Riparian Product Summary
The U.S. Fish and Wildlife Service (Service) is the principal Federal agency that provides information to the public on the extent and status of the Nation's wetlands. The National Wetlands Inventory has extensive mapping expertise and knowledge involving wetland identification and classification, image interpretation, and digital data capabilities. Reflecting this expertise, the NWI is regularly asked to provide resource mapping guidance, and with increasing frequency, is requested to map riparian areas of the western United States.
The goal of the National Wetlands Inventory is to provide the citizens of the United States and its Trust Territories with current geospatially referenced information on the status, extent, characteristics and functions of wetland, riparian, deepwater and related aquatic habitats in priority areas to promote the understanding and conservation of these resources.
With growing interest in riparian habitats in the western U.S., the Service undertook early riparian mapping projects for several agencies in Arizona in the early 1990s. Additional projects were conducted for the National Park Service in Nevada, and the Bureau of Land Management in Wyoming. Each project included a variety of definitions, classifications, and mapping conventions. The Service was regularly asked to map riparian areas in the western United States, but lacked a standard definition and conventions to guide the mapping.
In 1997, the National Wetlands Inventory made a commitment to assemble a committee of habitat and cartographic specialists to develop the Service’s riparian definition and mapping conventions. In 2000, western Service Regions began implementation of the system.
Though riparian digital map data can stand alone, it is recommended that this data be used in conjunction with the associated Cowardin wetlands data. This will provide a “complete picture” of the ecological systems that have been mapped.
Since riparian data collection is a product of more recent times, a large percentage of the data is available digitally, though some of the early riparian mapping efforts are still hardcopy-only.
Metadata is described as ‘data about data’. A quilt work of information about the data exists due to the complexity and geographic variation of riparian areas, the decades of data collection and the size of the geographic coverage. ‘Metadata’ for the riparian areas dataset is currently captured at two levels. Those levels are described below.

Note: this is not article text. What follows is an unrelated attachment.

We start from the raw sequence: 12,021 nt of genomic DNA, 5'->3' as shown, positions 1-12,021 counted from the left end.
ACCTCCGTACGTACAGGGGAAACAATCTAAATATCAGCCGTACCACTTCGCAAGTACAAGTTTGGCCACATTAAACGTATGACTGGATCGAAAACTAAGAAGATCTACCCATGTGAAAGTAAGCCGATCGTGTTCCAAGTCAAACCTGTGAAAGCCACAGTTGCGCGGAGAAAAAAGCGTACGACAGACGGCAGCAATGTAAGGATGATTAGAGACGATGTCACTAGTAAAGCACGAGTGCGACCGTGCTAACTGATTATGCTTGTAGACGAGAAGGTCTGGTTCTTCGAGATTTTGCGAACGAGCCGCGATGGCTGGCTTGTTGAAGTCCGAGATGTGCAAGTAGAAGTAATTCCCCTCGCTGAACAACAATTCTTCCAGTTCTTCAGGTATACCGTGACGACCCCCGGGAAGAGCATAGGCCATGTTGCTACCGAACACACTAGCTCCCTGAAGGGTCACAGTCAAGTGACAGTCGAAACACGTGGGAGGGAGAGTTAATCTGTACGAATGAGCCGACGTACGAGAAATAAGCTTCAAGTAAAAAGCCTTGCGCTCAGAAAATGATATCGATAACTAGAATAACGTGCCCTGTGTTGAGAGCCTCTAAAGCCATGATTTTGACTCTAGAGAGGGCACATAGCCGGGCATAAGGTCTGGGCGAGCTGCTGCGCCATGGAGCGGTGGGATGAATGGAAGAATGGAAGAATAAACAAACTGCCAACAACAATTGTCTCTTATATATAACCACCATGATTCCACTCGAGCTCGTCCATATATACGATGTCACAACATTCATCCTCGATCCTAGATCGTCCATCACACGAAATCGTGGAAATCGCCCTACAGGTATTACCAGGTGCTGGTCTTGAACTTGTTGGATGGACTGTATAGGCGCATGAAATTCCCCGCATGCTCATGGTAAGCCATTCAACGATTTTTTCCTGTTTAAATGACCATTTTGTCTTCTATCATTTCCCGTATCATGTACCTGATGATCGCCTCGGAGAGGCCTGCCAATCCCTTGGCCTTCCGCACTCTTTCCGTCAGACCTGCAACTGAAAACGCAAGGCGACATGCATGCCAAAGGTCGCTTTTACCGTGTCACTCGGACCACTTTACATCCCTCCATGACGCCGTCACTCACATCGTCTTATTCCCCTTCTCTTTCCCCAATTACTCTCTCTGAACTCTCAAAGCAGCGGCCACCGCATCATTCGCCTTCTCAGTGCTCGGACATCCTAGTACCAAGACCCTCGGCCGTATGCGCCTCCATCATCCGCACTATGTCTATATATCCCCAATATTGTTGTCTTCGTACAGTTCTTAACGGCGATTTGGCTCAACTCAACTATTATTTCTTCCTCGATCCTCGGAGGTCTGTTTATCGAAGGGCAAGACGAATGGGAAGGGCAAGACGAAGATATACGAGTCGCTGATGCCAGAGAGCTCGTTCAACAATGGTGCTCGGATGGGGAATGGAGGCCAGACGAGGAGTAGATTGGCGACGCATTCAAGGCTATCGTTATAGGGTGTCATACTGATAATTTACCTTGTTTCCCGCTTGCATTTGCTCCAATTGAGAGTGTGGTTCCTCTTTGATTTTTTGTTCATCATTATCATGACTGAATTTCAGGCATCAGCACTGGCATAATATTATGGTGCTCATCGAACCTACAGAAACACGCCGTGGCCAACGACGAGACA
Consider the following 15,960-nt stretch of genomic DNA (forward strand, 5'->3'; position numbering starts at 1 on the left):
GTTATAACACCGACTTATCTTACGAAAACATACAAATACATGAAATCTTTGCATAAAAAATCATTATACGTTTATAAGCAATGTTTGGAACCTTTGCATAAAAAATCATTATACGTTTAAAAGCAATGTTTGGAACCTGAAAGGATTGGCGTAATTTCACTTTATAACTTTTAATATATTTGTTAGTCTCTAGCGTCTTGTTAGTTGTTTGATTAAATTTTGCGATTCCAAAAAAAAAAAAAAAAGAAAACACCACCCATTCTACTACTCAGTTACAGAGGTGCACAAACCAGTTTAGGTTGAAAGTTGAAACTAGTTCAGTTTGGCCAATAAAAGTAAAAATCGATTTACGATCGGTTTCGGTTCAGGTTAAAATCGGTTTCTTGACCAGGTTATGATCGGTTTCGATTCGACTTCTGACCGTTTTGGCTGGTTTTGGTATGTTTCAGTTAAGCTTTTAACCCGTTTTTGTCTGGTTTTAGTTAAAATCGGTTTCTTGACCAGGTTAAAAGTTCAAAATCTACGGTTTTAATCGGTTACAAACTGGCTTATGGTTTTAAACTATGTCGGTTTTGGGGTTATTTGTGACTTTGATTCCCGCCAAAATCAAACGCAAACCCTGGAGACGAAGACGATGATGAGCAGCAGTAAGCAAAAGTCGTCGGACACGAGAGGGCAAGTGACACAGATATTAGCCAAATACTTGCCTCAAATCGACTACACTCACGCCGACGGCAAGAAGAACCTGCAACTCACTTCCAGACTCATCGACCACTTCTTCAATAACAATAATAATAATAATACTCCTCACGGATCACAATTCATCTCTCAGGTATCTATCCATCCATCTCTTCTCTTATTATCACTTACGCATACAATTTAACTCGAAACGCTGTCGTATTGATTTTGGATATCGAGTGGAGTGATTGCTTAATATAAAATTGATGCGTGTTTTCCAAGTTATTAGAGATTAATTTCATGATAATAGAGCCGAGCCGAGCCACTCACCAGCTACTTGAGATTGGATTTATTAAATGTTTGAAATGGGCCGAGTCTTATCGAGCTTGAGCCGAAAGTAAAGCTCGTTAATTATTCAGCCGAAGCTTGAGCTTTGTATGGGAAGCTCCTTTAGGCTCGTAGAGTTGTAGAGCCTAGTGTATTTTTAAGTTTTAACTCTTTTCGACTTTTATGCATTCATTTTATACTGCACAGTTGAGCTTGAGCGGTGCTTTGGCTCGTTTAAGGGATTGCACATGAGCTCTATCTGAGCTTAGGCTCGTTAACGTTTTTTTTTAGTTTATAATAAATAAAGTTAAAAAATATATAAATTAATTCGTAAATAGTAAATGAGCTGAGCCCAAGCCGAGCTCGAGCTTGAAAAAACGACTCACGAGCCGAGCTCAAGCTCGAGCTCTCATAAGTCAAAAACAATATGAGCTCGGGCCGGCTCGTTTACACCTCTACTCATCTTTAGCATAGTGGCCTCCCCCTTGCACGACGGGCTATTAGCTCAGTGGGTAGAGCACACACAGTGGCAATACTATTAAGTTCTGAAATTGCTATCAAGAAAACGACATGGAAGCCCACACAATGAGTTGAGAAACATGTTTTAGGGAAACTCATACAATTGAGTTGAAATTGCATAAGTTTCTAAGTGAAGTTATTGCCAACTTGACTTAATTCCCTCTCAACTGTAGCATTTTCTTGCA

The U.S. Federal Geographic Data Committee (FGDC) describes (geospatial) metadata as follows:
"A metadata record is a file of information, usually presented as an XML document, which captures the basic characteristics of a data or information resource. It represents the who, what, when, where, why and how of the resource. A geospatial metadata record includes core library catalog elements such as Title, Abstract, and Publication Data; geographic elements such as Geographic Extent and Projection Information; and database elements such as Attribute Label Definitions and Attribute Domain Values."
The standard FGDC metadata for the riparian areas layer and other layers served on the Wetlands Mapper can be found on the Metadata web page.
Riparian areas mapping is conducted in defined geographic areas called projects. Imagery is used as the base information to define the type and location of each riparian area. The scale, type and date of imagery used in a project is provided in a pop-up window when a riparian polygon is selected on the Wetlands Mapper. Investigators that complete a riparian mapping project record information on the source imagery, collateral data, inventory method, data limitations, geographic features, landforms, riparian area types and other specifics in a project metadata document. This project level metadata can be found by selecting a riparian polygon on the Wetlands Mapper and then clicking on the link next to ‘Project Metadata’ in the pop-up window. Note: Not all areas have a Project Metadata document.